It is the holiday season, and if you are anything like Ralphie (from A Christmas Story) you are lusting for some sort of shooting iron under the tree … or wherever you exchange gifts this holiday season.
But that leads us to the question: Can you give a gun as a gift? In the words of every lawyer in America, the answer is, “It depends.”
First and foremost, it depends on where you are. Remember all the hullabaloo a while back when Washington State passed a law that people called so draconian it could land you in jail if you handed your rifle to another person in order to safely cross a fence? Well, I can’t find any evidence at USCCA.com/laws that the laws in Washington are that tough. But the state does require the private sale of any firearm to be conducted through a federally licensed firearms dealer and must include a background check. I could not find the word “gift” discussed anywhere in the overview. We will continue to look into it.
The point of the paragraph above is that you must check your local laws very closely if you are giving a gun as a gift. Most states do not require a background check on private transfers of firearms. A “transfer” is typically defined as a change of ownership. It could be that the gun is sold, given as a gift or bartered. Either way, the gun is considered transferred if it has a new legal owner. You must check your state laws, especially if you live in Washington, New York, New Jersey, Massachusetts and even Michigan.
Here is one more thing to consider before giving a gun as a gift: Even if you are allowed to transfer the gun without a background check, you must make absolutely certain that the person receiving the gun can legally possess the gun you are giving as a gift.
In Illinois, one must have a Firearm Owner’s Identification (FOID) Card to even possess a gun. Many states, like California and Massachusetts, have requirements that guns must meet before they are “state compliant.” Some states require that a concealed carry permit list the specific handgun a person is allowed to carry. There are myriad laws across the country that can get in the way of holiday gun-giving. You really don’t want to be committing a felony this holiday season just because you gave someone a new gun.
There are some ways you can make sure you are perfectly legal. You could give a gift card or certificate to the local gun store. That way, the recipient can go and select the perfect firearm, jump through all the legal hoops and collect the gun after the holidays. Seems impersonal, though, doesn’t it?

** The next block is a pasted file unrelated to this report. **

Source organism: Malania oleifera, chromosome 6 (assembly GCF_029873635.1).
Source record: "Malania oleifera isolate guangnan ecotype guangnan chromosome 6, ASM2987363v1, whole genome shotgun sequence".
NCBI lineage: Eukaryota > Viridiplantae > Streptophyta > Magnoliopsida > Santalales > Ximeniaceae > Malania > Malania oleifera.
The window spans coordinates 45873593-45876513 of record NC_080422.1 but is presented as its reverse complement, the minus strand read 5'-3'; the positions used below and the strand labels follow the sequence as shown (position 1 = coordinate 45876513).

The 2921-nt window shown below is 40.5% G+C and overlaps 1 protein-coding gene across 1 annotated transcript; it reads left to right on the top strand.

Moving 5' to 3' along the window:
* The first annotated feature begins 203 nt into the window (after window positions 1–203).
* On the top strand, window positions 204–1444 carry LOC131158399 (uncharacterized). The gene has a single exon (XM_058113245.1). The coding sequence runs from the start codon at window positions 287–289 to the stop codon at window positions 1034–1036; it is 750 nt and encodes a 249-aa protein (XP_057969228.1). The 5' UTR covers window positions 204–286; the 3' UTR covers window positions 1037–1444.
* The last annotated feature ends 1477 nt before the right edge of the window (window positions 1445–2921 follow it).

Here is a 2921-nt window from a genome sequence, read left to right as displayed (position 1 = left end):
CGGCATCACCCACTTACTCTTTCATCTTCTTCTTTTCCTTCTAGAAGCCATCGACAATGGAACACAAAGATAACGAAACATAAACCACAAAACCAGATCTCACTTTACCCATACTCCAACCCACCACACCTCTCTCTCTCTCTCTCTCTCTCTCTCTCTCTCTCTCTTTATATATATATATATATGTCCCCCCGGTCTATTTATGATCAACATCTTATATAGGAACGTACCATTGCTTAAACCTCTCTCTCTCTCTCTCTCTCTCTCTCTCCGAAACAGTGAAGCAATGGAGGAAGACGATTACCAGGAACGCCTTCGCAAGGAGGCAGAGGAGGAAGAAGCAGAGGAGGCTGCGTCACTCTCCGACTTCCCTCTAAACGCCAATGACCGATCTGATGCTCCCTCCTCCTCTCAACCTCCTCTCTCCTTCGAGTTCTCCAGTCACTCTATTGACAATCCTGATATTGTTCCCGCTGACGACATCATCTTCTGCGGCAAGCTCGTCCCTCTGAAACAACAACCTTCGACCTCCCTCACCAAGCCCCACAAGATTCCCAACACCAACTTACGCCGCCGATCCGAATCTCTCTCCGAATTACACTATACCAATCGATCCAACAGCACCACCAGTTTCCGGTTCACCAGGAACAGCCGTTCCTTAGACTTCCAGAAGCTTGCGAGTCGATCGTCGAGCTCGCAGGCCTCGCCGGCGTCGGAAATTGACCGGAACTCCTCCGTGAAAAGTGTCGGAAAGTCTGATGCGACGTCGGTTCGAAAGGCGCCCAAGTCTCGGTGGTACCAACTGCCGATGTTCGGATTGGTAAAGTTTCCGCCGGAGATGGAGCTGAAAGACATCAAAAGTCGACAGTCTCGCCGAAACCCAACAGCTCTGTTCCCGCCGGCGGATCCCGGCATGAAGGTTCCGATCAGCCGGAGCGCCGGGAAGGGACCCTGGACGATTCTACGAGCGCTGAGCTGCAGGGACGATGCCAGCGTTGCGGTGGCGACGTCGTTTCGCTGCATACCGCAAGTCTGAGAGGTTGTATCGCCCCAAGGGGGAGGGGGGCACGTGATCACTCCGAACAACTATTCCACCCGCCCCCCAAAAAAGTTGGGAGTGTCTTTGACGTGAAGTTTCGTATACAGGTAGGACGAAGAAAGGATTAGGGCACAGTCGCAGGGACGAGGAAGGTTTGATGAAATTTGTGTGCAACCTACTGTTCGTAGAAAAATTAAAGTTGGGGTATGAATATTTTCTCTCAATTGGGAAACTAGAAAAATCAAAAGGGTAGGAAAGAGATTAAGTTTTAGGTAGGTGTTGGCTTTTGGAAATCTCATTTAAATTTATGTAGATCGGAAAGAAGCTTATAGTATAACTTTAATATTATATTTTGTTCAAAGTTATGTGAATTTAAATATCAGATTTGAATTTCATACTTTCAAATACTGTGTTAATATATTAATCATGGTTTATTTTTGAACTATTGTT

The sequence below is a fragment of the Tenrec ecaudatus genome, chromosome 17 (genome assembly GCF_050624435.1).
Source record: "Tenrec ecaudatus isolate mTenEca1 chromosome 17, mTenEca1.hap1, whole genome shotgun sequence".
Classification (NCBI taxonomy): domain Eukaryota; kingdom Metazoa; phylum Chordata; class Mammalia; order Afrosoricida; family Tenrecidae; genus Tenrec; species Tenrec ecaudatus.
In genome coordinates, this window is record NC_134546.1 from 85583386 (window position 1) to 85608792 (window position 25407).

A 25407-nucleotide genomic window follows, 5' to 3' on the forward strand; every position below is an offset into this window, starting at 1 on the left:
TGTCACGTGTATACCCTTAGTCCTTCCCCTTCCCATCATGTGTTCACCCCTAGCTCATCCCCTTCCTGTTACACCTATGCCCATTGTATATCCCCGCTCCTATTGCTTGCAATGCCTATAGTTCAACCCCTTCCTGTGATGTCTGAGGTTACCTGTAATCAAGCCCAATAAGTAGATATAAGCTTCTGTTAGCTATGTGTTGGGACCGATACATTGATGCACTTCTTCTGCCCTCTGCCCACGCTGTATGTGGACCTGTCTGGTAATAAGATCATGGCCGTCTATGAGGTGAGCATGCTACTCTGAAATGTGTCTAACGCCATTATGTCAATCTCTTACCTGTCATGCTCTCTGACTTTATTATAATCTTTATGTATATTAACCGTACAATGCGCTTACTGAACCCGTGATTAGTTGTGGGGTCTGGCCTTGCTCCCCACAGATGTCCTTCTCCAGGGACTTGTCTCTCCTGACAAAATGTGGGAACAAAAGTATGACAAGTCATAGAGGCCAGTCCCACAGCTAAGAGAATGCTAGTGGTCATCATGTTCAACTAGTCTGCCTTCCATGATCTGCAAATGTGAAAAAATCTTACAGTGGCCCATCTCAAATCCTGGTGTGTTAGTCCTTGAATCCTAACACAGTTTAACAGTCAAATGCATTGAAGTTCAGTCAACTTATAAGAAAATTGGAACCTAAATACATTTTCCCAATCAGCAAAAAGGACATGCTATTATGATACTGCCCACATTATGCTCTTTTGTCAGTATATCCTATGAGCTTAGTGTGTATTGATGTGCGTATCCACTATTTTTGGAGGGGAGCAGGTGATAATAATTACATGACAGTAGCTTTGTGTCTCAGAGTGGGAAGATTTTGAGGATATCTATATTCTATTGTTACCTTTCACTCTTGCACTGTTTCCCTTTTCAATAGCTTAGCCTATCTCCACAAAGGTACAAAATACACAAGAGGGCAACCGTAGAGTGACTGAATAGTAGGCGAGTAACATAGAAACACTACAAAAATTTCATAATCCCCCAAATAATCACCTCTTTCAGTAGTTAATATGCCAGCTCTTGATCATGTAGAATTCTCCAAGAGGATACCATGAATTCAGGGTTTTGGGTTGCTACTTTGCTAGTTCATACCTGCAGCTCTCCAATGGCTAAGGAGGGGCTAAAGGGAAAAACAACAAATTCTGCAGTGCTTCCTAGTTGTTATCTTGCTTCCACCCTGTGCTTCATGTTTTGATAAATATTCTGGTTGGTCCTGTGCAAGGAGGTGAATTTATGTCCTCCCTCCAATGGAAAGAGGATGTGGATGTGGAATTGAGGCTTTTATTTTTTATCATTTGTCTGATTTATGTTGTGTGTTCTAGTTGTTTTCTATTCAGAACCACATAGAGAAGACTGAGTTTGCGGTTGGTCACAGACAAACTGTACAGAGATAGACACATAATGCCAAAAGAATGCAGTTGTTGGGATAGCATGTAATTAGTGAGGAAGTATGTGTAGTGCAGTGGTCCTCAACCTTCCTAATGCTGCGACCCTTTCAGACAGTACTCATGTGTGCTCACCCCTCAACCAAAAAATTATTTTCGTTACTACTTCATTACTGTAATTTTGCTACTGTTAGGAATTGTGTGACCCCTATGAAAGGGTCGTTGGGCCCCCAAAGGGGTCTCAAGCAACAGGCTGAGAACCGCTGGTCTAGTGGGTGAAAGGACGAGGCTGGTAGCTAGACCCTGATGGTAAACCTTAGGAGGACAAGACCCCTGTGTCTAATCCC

Or, you could take your holiday gift-giving right to the store. Plan a trip to the gun store with the recipient, let that person pick out his or her gun, do all the legal paperwork, then head out to lunch or dinner and make a day of it. It is a bit more personal, and if you plan it correctly, you can still incorporate the element of surprise.
No matter how you do it, guns and self-defense gear make great gifts. You just have to make sure you are doing things by the book. Yes, I know there are lots of laws on the books, but we are not here to debate them. If you don’t like them, work to get them changed. Until then, follow them. Get your guns legally. Use them legally and train effectively.
How great would it feel to be the recipient of a new gun this year? It’s time for a holiday miracle. Go buy someone you love a gun.
Need Something More?
If that someone you love already has the perfect self-defense gun, get them something even more special. The gift of USCCA Membership keeps giving all year. Plus, we’ll send you up to $122 in bonuses, so you’ll still have something to put under the tree!
About Kevin Michalowski
Kevin Michalowski is executive editor of Concealed Carry Magazine and a fully certified law enforcement officer working part time in rural Wisconsin. He is a USCCA- and NRA-Certified Trainer. Kevin has participated in training across the U.S. as both a student and an instructor in multiple disciplines. These specialties include pistol, rifle, shotgun, empty-hand defense and rapid response to the active shooter. Kevin is passionate about the concealed carry lifestyle, studying the legal, ethical and moral aspects of the use of force in self-defense. He is a graduate of the Force Science Institute Certification Course and has worked as a professional witness and consultant on matters concerning the judicious use of deadly force and deadly force decision-making.